During the late 1890s, af Klint began holding séances with four female artist friends, and they meticulously documented their proceedings in notebooks. The four women practiced automatic writing and drawing, meaning that they did not consciously guide the movement of their pens, and it was during this decade of spiritual exploration that af Klint’s abstract imagery and motifs began to emerge.

In 1904, during one of these sessions, a spirit allegedly told af Klint that she would make paintings that would represent the immortal aspects of man. This proved to be the turning point in af Klint’s work: from the naturalistic to the abstract, from portrayals of physical reality to conveying the invisible.

From 1906 to 1915, af Klint created what is considered to be her central body of work: Paintings for the Temple, a grouping of 193 works. The artist claimed that she had merely served as a medium for the body of work, and that spiritual forces had guided her hand during its execution. As the commission progressed and the artwork developed from the organic and nature-inspired to the more geometric, af Klint explained, she increased control and influence over what she painted, serving more as an interpreter than as a medium.

While the artist’s naturalistic work continued to be exhibited in Stockholm and beyond during her lifetime, her abstract work was largely kept private. In her will, she even asked that her abstract paintings not be shown in public until at least twenty years after her death, noting that audiences were not yet capable of understanding her work.

The first large-format show to include af Klint’s abstract work actually came 42 years after her death, in 1986, when Maurice Tuchman, then the curator of contemporary art at the Los Angeles County Museum of Art, included her work in “The Spiritual in Art: Abstract Painting 1890-1985.” Since then, af Klint’s most recognizable works have been featured in shows at the Museum of Modern Art PS 1 in New York and the Centre Pompidou in Paris.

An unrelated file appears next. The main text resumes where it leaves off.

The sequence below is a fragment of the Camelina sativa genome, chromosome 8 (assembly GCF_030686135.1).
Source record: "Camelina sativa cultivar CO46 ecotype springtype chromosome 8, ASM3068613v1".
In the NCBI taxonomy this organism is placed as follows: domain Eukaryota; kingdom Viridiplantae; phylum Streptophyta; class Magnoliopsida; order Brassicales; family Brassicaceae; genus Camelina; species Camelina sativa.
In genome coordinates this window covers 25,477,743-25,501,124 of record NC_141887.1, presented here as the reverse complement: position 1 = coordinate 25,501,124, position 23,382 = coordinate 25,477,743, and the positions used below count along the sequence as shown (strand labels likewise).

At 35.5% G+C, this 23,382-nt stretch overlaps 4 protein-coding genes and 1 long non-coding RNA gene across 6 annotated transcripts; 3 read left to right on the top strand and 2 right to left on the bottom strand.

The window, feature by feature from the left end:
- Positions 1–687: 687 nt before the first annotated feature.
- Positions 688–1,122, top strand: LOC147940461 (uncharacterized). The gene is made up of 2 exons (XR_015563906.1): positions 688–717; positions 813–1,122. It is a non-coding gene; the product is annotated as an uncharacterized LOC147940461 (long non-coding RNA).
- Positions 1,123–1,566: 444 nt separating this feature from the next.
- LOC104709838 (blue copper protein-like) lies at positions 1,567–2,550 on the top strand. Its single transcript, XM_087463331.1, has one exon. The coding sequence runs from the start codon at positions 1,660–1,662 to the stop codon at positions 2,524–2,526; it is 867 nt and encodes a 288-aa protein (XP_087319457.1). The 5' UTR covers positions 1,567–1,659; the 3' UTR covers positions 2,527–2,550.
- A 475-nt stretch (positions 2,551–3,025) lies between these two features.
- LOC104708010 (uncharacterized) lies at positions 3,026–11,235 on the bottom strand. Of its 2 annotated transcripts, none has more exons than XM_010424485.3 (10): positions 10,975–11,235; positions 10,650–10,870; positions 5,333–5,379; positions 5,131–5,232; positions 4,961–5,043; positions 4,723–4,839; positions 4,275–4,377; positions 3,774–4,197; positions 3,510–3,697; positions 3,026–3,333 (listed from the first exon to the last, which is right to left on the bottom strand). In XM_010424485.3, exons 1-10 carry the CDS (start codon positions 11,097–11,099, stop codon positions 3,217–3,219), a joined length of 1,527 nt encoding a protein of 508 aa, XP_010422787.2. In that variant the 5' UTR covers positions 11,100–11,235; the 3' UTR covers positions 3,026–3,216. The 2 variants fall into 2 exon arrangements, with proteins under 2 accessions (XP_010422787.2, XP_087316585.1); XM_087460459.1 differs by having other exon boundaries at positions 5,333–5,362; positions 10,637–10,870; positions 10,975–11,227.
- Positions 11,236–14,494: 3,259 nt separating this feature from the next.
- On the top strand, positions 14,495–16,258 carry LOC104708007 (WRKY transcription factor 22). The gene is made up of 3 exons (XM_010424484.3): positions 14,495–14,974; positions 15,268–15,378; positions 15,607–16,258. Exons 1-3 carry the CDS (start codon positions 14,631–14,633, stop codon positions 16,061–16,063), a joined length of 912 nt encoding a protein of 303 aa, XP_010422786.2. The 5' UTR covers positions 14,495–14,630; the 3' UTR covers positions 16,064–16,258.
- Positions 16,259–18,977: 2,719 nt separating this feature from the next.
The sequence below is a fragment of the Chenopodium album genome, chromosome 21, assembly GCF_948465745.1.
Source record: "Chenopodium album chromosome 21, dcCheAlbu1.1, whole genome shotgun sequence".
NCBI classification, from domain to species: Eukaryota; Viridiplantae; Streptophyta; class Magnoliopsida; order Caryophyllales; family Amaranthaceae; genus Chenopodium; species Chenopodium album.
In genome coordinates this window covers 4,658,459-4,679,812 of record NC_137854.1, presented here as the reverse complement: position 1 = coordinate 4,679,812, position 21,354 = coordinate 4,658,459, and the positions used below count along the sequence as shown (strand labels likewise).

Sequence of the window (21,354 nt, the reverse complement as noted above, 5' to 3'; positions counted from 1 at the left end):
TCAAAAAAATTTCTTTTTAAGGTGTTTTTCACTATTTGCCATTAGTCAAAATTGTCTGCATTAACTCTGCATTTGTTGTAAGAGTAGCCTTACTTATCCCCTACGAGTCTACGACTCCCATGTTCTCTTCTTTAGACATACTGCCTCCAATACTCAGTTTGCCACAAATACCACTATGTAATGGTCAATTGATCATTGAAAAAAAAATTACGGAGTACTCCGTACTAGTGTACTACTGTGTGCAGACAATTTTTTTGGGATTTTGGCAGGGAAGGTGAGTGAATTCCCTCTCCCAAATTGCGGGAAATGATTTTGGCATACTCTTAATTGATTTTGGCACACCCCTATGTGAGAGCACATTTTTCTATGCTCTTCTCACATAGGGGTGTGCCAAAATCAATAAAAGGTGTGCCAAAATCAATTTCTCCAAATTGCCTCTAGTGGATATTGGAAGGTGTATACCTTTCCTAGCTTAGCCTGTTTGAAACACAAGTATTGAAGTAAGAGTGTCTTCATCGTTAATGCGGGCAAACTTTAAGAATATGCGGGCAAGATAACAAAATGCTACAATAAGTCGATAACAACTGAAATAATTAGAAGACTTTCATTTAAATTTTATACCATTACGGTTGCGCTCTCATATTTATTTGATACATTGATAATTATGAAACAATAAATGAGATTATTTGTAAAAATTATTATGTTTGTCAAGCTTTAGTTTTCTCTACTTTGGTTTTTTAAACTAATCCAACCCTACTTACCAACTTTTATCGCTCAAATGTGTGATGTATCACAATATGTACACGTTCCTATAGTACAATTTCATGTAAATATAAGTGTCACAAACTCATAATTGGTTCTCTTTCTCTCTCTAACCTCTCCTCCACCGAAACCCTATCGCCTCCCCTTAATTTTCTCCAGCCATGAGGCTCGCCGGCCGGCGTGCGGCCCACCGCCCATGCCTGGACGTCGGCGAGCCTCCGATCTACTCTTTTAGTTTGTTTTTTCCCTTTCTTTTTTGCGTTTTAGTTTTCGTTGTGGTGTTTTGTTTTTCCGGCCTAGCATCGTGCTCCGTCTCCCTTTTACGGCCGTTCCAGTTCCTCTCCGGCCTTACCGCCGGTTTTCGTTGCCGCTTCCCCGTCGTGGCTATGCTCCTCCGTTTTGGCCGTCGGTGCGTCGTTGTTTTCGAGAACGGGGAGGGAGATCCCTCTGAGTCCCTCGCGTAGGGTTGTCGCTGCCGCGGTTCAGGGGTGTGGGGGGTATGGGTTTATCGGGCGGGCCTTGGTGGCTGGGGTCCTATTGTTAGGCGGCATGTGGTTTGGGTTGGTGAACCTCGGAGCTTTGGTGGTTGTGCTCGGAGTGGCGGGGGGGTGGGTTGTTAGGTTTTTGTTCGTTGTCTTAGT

Despite this, af Klint’s position among her fellow abstract painters is not without its critics, and in the recent Museum of Modern Art show “Inventing Abstraction, 1910-1925,” which closed on April 15, none of her works were shown.

Mr. Tuchman, speaking by telephone from New York, explained that there were several reasons af Klint’s works might sometimes be left out. “To a large degree, modern art history is made by the marketplace,” Mr. Tuchman said. “Af Klint hasn’t been out there to be seen and traded. She hasn’t been purchased by important collectors and more importantly, major museums,” he said about af Klint’s work, which is owned exclusively by a foundation.

Both Mr. Tuchman and Ms. Müller-Westermann also cited the difficulties women faced in gaining recognition in an art world largely defined by men, and circumspection toward art with connections to the mystical and occult.

“‘Spiritual’ is still a very dirty word in the art world,” Mr. Tuchman said. “When the prejudice against the idea of the spiritual life in af Klint’s work is overcome, which will require scholarship, then perhaps she will really take hold in the broader conversation.”

The exhibition at the Moderna showcases the diversity of af Klint’s work, from her early botanical studies to the ornamental and geometric abstract work that was so ahead of its time, and much of it is on display for the first time. It also undertook a major preservation project, involving extensive conservation work and the digitalization of some 26,000 pages of af Klint’s notebooks.

Already, the international reach of the artist is growing. This summer, the Stockholm exhibition will go to the Hamburger Bahnhof-Museum für Gegenwart in Berlin, then to the Museo Picasso Málaga in Spain in the autumn and to the Louisiana Museum of Modern Art in Denmark at dates to be determined. Five of her works will also be featured in the Central Pavilion at the Venice Biennale, which runs from June 1 to Nov. 24.

For the moment, though, Ms. Müller-Westermann is happy to see the show in Stockholm draw large audiences. “This was really an artist who dared to think beyond her time, to step out of what was commonly accepted,” she said. “She had visions about bigger contexts where it was not about making money or being very famous, but about doing something much more humble: trying to understand the world and who we are in it.”

“Hilma af Klint, a Pioneer of Abstraction” is on view at Moderna Museet in Stockholm until May 26. It will be on display at the Hamburger Bahnhof-Museum für Gegenwart in Berlin from June 15 to Oct. 6 and at the Museo Picasso Málaga from Oct. 21 to Feb. 9.